I’ll be heading to Cincinnati a day before the NGS 2012 Family History Conference next week in order to do a little research. Cincinnati has a number of great libraries and archives, and the conference offers a good chance to explore them. Because my time will be limited, I’m trying to do a little prep work before I leave home to make the most of it. I’ve decided my first stop will be the University of Cincinnati Archives and Rare Books Library.
Did you know that City of Cincinnati birth and death records from 1865-1912 are available online? The UC Archives has digitized them and created a searchable database with images, aptly named Cincinnati Birth and Death Records, 1865-1912. I’ve already checked this collection for known family members, but want to go back through and look for others who might be collateral family.
UC has also created an online index to Hamilton County Wills, 1791-1901. I didn’t find a will that I need, but if you do, you can view it at the Archives & Rare Books Library or request a copy of it from them. Instructions are given on their Important Information for Genealogists webpage.
Another online resource is UC Library’s database of Hamilton County, Ohio Citizenship Records, 1837-1916. I found an abstract of a Declaration of Intention for my great-great-grandfather, John George Herrel, there. Because these records are so fragile, they cannot be photocopied. But you are permitted to take digital photographs of them, which is what I hope to do.
UC is one of seven repositories in the Ohio Network of American History Research Centers. You can find a list of the resources in UC's Ohio Network Collection here. These are primarily Cincinnati and Hamilton County local government records. If you have German ancestors, like I do, you might also want to check out their German-Americana Collection. I had fun looking through their "German American Caricature in Vintage Postcards" collection.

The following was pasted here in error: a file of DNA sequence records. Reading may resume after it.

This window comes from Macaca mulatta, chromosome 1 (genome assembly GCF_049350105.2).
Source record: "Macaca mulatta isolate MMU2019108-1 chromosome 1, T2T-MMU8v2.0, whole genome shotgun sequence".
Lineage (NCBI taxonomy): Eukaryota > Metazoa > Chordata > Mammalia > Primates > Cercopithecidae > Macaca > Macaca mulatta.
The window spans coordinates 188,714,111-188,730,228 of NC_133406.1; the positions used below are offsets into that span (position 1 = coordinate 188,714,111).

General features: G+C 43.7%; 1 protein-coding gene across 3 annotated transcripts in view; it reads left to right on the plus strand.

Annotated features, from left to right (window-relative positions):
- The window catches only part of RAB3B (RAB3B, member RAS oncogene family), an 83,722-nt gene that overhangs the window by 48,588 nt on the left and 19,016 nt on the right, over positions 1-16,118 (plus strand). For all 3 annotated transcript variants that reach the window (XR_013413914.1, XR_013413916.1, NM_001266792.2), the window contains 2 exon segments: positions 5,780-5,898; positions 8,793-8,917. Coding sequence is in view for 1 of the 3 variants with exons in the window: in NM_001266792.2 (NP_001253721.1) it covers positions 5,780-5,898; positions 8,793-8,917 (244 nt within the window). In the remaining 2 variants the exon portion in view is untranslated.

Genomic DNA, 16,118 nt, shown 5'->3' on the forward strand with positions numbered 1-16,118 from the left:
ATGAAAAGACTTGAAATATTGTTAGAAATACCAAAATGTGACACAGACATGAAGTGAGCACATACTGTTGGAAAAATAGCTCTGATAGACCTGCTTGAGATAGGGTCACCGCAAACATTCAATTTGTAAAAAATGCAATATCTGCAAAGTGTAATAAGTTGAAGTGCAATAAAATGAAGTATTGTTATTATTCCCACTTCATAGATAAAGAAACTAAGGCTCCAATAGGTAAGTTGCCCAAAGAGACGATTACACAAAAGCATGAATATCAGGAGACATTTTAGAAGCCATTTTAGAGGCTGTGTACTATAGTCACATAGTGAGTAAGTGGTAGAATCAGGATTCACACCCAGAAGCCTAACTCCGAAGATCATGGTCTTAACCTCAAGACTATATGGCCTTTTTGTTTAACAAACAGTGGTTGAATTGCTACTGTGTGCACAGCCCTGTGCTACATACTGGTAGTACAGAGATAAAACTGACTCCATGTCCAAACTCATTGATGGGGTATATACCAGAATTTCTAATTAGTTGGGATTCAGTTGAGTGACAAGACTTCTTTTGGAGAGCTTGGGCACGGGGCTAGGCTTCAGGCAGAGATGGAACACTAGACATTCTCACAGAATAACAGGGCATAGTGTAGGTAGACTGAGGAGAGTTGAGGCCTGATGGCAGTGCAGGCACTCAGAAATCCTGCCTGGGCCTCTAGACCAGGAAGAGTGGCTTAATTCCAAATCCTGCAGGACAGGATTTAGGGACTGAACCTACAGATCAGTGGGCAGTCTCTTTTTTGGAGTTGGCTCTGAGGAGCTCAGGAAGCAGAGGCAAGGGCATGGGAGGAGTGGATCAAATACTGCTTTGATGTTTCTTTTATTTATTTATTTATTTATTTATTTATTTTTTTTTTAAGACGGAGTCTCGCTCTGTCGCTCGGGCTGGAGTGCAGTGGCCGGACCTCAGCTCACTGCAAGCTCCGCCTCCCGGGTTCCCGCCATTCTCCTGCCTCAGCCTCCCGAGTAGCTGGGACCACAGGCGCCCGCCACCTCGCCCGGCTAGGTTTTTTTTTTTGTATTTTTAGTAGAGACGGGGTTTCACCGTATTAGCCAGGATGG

I’m glad I decided to write this post, because in doing so I discovered that the UC Archives requests that genealogical researchers call ahead for an appointment. You can find out how to do this on their Information for Genealogists page. I called and have an appointment set up for next Tuesday to see John Herrel's original Declaration of Intention, which he submitted in 1881. The librarian gave me some tips for parking, too.
If anyone reading this has been to the UC Archives and Rare Books Library, I’d be interested to hear about your experiences and suggestions. And for those of you with Cincinnati ancestors, I hope you find their online databases helpful!